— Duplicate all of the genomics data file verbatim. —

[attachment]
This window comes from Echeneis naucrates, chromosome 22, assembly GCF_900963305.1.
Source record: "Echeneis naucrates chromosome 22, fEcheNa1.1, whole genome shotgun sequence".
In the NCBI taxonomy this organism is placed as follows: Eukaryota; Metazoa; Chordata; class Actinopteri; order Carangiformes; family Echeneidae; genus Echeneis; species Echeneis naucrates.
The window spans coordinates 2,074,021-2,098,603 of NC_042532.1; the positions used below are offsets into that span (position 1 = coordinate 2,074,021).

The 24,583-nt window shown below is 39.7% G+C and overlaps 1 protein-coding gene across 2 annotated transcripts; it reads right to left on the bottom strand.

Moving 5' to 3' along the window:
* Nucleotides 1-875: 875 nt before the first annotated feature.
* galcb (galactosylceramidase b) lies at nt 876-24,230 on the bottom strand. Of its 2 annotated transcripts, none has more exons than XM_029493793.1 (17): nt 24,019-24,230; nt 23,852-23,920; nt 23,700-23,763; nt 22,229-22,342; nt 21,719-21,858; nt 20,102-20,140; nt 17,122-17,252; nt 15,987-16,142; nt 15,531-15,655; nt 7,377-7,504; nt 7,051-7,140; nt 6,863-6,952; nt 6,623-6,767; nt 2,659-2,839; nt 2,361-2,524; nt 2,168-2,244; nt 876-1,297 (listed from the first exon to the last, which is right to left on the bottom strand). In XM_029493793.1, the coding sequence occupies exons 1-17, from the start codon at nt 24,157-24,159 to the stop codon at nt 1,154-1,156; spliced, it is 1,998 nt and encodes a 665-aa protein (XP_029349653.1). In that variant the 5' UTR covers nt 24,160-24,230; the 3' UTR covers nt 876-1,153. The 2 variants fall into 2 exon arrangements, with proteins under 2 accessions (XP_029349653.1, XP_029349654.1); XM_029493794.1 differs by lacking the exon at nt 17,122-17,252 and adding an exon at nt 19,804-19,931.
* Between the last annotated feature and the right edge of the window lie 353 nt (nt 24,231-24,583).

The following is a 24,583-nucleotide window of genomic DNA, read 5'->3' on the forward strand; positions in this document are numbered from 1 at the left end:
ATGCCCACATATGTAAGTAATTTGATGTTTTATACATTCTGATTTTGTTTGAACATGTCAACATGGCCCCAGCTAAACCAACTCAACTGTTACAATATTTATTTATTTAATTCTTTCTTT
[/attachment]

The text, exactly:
This window comes from Echeneis naucrates, chromosome 22, assembly GCF_900963305.1.
Source record: "Echeneis naucrates chromosome 22, fEcheNa1.1, whole genome shotgun sequence".
In the NCBI taxonomy this organism is placed as follows: Eukaryota; Metazoa; Chordata; class Actinopteri; order Carangiformes; family Echeneidae; genus Echeneis; species Echeneis naucrates.
The window spans coordinates 2,074,021-2,098,603 of NC_042532.1; the positions used below are offsets into that span (position 1 = coordinate 2,074,021).

The 24,583-nt window shown below is 39.7% G+C and overlaps 1 protein-coding gene across 2 annotated transcripts; it reads right to left on the bottom strand.

Moving 5' to 3' along the window:
* Nucleotides 1-875: 875 nt before the first annotated feature.
* galcb (galactosylceramidase b) lies at nt 876-24,230 on the bottom strand. Of its 2 annotated transcripts, none has more exons than XM_029493793.1 (17): nt 24,019-24,230; nt 23,852-23,920; nt 23,700-23,763; nt 22,229-22,342; nt 21,719-21,858; nt 20,102-20,140; nt 17,122-17,252; nt 15,987-16,142; nt 15,531-15,655; nt 7,377-7,504; nt 7,051-7,140; nt 6,863-6,952; nt 6,623-6,767; nt 2,659-2,839; nt 2,361-2,524; nt 2,168-2,244; nt 876-1,297 (listed from the first exon to the last, which is right to left on the bottom strand). In XM_029493793.1, the coding sequence occupies exons 1-17, from the start codon at nt 24,157-24,159 to the stop codon at nt 1,154-1,156; spliced, it is 1,998 nt and encodes a 665-aa protein (XP_029349653.1). In that variant the 5' UTR covers nt 24,160-24,230; the 3' UTR covers nt 876-1,153. The 2 variants fall into 2 exon arrangements, with proteins under 2 accessions (XP_029349653.1, XP_029349654.1); XM_029493794.1 differs by lacking the exon at nt 17,122-17,252 and adding an exon at nt 19,804-19,931.
* Between the last annotated feature and the right edge of the window lie 353 nt (nt 24,231-24,583).

The following is a 24,583-nucleotide window of genomic DNA, read 5'->3' on the forward strand; positions in this document are numbered from 1 at the left end:
ATGCCCACATATGTAAGTAATTTGATGTTTTATACATTCTGATTTTGTTTGAACATGTCAACATGGCCCCAGCTAAACCAACTCAACTGTTACAATATTTATTTATTTAATTCTTTCTTT